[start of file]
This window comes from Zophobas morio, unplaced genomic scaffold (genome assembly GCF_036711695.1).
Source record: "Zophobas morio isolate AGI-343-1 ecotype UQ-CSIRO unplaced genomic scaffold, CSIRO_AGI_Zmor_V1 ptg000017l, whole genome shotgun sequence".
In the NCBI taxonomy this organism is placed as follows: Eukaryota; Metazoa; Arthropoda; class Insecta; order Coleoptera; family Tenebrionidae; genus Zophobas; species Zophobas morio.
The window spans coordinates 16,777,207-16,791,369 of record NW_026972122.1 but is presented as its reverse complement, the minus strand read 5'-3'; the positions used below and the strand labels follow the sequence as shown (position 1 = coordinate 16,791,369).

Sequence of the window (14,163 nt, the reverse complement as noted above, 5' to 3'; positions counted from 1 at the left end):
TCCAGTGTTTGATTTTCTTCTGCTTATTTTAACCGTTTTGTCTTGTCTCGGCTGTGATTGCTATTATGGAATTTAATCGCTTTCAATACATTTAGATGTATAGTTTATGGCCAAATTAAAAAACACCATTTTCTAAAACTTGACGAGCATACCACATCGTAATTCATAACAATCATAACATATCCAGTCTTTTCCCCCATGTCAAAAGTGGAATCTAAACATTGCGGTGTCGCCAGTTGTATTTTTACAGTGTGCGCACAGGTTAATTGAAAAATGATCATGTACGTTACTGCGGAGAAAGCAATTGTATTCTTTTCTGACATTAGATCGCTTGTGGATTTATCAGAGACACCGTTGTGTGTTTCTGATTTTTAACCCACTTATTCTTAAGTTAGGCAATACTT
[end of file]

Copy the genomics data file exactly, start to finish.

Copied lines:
This window comes from Zophobas morio, unplaced genomic scaffold (genome assembly GCF_036711695.1).
Source record: "Zophobas morio isolate AGI-343-1 ecotype UQ-CSIRO unplaced genomic scaffold, CSIRO_AGI_Zmor_V1 ptg000017l, whole genome shotgun sequence".
In the NCBI taxonomy this organism is placed as follows: Eukaryota; Metazoa; Arthropoda; class Insecta; order Coleoptera; family Tenebrionidae; genus Zophobas; species Zophobas morio.
The window spans coordinates 16,777,207-16,791,369 of record NW_026972122.1 but is presented as its reverse complement, the minus strand read 5'-3'; the positions used below and the strand labels follow the sequence as shown (position 1 = coordinate 16,791,369).

Sequence of the window (14,163 nt, the reverse complement as noted above, 5' to 3'; positions counted from 1 at the left end):
TCCAGTGTTTGATTTTCTTCTGCTTATTTTAACCGTTTTGTCTTGTCTCGGCTGTGATTGCTATTATGGAATTTAATCGCTTTCAATACATTTAGATGTATAGTTTATGGCCAAATTAAAAAACACCATTTTCTAAAACTTGACGAGCATACCACATCGTAATTCATAACAATCATAACATATCCAGTCTTTTCCCCCATGTCAAAAGTGGAATCTAAACATTGCGGTGTCGCCAGTTGTATTTTTACAGTGTGCGCACAGGTTAATTGAAAAATGATCATGTACGTTACTGCGGAGAAAGCAATTGTATTCTTTTCTGACATTAGATCGCTTGTGGATTTATCAGAGACACCGTTGTGTGTTTCTGATTTTTAACCCACTTATTCTTAAGTTAGGCAATACTT